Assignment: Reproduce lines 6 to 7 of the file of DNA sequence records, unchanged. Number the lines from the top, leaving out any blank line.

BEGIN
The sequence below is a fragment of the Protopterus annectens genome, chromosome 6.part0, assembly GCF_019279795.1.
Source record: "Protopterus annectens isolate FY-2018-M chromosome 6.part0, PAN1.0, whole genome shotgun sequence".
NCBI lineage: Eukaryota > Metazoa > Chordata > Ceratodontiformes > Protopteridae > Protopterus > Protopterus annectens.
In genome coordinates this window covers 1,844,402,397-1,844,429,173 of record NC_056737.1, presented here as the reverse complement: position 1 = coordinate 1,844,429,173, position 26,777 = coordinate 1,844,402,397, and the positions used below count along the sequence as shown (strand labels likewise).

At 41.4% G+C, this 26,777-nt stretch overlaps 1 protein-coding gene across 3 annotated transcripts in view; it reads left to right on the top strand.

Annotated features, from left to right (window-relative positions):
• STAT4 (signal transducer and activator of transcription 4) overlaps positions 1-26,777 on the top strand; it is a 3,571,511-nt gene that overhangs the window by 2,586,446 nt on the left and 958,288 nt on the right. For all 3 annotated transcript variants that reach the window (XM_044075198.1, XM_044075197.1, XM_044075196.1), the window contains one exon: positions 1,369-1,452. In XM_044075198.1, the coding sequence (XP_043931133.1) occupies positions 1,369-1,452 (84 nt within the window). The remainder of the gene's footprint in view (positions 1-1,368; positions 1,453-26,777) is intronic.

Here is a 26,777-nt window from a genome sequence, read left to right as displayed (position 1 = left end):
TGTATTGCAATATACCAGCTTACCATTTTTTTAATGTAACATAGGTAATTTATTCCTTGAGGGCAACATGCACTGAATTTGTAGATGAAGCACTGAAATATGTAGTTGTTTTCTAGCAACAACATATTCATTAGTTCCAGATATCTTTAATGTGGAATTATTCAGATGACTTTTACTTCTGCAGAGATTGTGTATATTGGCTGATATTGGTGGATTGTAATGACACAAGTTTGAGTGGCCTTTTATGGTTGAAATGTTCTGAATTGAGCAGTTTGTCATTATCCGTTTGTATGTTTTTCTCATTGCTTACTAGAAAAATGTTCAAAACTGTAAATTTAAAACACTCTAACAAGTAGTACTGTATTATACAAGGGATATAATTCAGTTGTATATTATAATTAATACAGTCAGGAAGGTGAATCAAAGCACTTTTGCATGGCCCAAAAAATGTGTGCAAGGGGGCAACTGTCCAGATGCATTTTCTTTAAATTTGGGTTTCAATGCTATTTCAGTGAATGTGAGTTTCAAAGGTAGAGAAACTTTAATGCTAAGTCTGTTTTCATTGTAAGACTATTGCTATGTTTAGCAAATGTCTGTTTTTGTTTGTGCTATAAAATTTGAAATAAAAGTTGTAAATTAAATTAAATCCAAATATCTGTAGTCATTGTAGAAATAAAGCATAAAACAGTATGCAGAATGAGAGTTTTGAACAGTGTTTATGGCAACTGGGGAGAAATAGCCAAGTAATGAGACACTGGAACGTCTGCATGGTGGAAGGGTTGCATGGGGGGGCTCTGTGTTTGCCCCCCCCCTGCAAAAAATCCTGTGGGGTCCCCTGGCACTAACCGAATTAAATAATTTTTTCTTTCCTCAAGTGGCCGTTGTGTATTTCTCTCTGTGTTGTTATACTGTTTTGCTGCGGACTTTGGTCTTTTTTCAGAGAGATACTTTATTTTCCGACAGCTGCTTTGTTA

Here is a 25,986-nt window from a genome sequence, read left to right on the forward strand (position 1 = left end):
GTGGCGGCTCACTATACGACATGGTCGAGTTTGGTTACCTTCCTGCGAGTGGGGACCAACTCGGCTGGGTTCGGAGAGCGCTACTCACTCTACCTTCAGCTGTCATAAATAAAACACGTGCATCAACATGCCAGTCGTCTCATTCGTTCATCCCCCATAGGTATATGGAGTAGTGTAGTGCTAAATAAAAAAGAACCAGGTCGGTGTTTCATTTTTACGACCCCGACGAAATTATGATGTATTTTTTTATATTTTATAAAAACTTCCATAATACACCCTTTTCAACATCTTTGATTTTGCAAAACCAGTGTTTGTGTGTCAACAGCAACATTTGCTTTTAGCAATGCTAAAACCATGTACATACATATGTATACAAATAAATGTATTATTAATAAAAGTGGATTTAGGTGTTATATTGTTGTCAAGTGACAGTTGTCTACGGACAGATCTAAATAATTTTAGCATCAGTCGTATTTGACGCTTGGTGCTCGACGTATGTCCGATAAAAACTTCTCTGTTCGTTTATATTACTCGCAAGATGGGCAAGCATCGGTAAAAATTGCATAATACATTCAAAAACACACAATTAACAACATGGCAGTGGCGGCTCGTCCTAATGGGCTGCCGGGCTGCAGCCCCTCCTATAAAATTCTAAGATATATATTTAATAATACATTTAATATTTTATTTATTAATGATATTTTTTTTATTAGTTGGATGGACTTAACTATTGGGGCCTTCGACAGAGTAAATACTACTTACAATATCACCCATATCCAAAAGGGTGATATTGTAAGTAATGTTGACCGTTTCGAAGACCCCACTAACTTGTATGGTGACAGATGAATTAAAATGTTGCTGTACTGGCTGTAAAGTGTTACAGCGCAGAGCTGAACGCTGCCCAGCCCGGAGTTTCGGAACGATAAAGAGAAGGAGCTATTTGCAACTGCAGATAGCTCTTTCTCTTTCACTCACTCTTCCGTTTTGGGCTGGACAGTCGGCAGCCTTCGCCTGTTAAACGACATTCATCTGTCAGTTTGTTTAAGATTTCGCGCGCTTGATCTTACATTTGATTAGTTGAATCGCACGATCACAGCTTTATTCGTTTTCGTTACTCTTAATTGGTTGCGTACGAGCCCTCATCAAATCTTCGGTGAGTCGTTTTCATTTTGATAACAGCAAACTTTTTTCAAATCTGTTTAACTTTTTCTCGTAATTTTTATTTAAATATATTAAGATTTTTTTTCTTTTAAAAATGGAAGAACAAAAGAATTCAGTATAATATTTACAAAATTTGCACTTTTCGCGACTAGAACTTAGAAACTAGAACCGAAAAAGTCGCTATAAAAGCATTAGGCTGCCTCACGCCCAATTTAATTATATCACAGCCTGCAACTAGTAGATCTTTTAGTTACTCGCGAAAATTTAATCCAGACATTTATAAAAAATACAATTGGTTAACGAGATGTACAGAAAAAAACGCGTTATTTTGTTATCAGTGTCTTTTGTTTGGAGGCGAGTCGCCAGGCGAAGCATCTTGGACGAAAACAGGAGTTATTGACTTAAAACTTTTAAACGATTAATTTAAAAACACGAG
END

Annotated features, from left to right (window-relative positions):
• STAT4 (signal transducer and activator of transcription 4) overlaps positions 1-26,777 on the top strand; it is a 3,571,511-nt gene that overhangs the window by 2,586,446 nt on the left and 958,288 nt on the right. For all 3 annotated transcript variants that reach the window (XM_044075198.1, XM_044075197.1, XM_044075196.1), the window contains one exon: positions 1,369-1,452. In XM_044075198.1, the coding sequence (XP_043931133.1) occupies positions 1,369-1,452 (84 nt within the window). The remainder of the gene's footprint in view (positions 1-1,368; positions 1,453-26,777) is intronic.